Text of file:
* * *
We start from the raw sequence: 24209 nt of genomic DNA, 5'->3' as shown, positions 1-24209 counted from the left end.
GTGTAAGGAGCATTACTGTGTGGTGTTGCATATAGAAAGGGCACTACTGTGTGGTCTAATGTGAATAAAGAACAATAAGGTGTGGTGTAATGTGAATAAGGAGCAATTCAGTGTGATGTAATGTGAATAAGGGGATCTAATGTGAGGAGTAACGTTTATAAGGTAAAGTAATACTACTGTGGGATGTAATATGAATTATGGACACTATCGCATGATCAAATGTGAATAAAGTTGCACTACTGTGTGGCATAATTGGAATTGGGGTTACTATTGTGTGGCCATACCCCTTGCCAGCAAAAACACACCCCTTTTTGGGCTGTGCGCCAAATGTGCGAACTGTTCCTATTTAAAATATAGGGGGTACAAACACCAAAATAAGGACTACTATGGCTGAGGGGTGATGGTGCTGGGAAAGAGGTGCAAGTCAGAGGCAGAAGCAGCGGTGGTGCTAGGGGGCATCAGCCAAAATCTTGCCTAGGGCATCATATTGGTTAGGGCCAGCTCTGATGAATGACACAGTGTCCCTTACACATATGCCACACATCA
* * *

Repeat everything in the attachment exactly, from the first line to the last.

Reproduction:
We start from the raw sequence: 24209 nt of genomic DNA, 5'->3' as shown, positions 1-24209 counted from the left end.
GTGTAAGGAGCATTACTGTGTGGTGTTGCATATAGAAAGGGCACTACTGTGTGGTCTAATGTGAATAAAGAACAATAAGGTGTGGTGTAATGTGAATAAGGAGCAATTCAGTGTGATGTAATGTGAATAAGGGGATCTAATGTGAGGAGTAACGTTTATAAGGTAAAGTAATACTACTGTGGGATGTAATATGAATTATGGACACTATCGCATGATCAAATGTGAATAAAGTTGCACTACTGTGTGGCATAATTGGAATTGGGGTTACTATTGTGTGGCCATACCCCTTGCCAGCAAAAACACACCCCTTTTTGGGCTGTGCGCCAAATGTGCGAACTGTTCCTATTTAAAATATAGGGGGTACAAACACCAAAATAAGGACTACTATGGCTGAGGGGTGATGGTGCTGGGAAAGAGGTGCAAGTCAGAGGCAGAAGCAGCGGTGGTGCTAGGGGGCATCAGCCAAAATCTTGCCTAGGGCATCATATTGGTTAGGGCCAGCTCTGATGAATGACACAGTGTCCCTTACACATATGCCACACATCA